Turbulence Transport Modelling in Gas Turbine Related Applications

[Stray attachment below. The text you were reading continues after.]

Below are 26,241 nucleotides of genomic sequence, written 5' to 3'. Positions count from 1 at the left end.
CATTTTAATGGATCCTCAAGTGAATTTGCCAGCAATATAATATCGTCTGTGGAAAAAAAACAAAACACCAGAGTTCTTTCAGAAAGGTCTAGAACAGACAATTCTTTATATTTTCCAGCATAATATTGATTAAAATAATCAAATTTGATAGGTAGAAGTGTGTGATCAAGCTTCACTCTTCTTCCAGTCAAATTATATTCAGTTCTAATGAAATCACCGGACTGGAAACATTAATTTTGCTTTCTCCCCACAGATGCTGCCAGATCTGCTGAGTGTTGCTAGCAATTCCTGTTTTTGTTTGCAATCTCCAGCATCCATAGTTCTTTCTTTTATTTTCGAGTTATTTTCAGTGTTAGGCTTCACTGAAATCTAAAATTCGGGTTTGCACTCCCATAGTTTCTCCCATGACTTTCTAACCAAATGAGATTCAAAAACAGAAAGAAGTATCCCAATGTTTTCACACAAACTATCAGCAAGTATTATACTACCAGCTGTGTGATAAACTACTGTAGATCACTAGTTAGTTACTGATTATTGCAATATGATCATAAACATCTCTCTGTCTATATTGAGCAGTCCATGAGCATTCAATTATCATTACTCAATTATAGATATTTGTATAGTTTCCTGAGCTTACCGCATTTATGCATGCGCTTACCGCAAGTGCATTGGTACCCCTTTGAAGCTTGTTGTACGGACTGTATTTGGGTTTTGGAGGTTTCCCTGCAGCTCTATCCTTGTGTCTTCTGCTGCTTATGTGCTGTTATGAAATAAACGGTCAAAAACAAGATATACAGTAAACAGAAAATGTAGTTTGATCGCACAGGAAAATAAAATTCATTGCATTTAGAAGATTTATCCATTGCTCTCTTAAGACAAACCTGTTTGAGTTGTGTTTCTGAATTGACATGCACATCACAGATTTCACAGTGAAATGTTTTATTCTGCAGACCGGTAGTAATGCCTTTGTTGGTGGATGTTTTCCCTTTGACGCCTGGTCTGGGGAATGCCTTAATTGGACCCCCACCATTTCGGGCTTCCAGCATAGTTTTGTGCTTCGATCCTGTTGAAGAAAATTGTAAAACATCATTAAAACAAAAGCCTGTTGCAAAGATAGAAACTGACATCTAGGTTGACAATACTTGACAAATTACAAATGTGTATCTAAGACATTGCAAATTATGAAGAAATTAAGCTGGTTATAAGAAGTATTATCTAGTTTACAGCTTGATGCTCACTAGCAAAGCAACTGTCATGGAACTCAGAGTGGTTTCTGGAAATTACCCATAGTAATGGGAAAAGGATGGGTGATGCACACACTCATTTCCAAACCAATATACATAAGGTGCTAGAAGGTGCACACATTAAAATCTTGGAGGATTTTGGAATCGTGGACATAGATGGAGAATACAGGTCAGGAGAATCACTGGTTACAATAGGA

Abstract: Computational fluid dynamics is a cornerstone in gas turbine engine design. It is used to optimize shapes of turbine and compressor airfoils, to predict heat transfer to gas turbine hot parts, to reduce the amount of pollutants that form when fuel is burnt, to reduce gas turbine noise and so on. There are still, however, areas where the computational methods lack in reliability and need further refinement. One is the modelling of turbulence transport effects on mean flow characteristics and is the main subject of this thesis. The thesis focuses on RANS predictions of turbulence and heat transfer, where the unknown turbulence transport terms are closed using turbulence models based on the eddy-viscosity concept. The potential of using the V2F turbulence model for heat transfer predictions in complex flows is illustrated by computing a three-dimensional stator vane passage flow. It is shown that the V2F model is able to predict the effects of turbulence on the secondary flow field in the stator passage, and, that the secondary flow field is largely what determines the heat transfer to the vane endwalls. The use of the realizability constraint to prevent unphysical growth of turbulence kinetic energy is also thoroughly discussed. There are however problems with the V2F model as well. It is in principle unable to resolve turbulence anisotropy and furthermore suffers from predicting laminar to turbulent boundary layer transition too rapidly. It is shown that the former problem can be dealt with by employing the nonlinear eddy-viscosity model of cite{reif00}. This model is tested in the asymmetric diffuser flow and proves to be capable of very accurate Reynolds stress predictions. This study also highlights the strong sensitivity of the mean flow to turbulence closure and suggests that the near wall modelling is of the utmost importance. In an effort to improve the performance of the V2F model in transitional flows the ideas behind the transition modelling approach of Walters & Leylek (2004) are adapted to the V2F model. Also provided is an overview of the existing literature on the subject of transition modelling.

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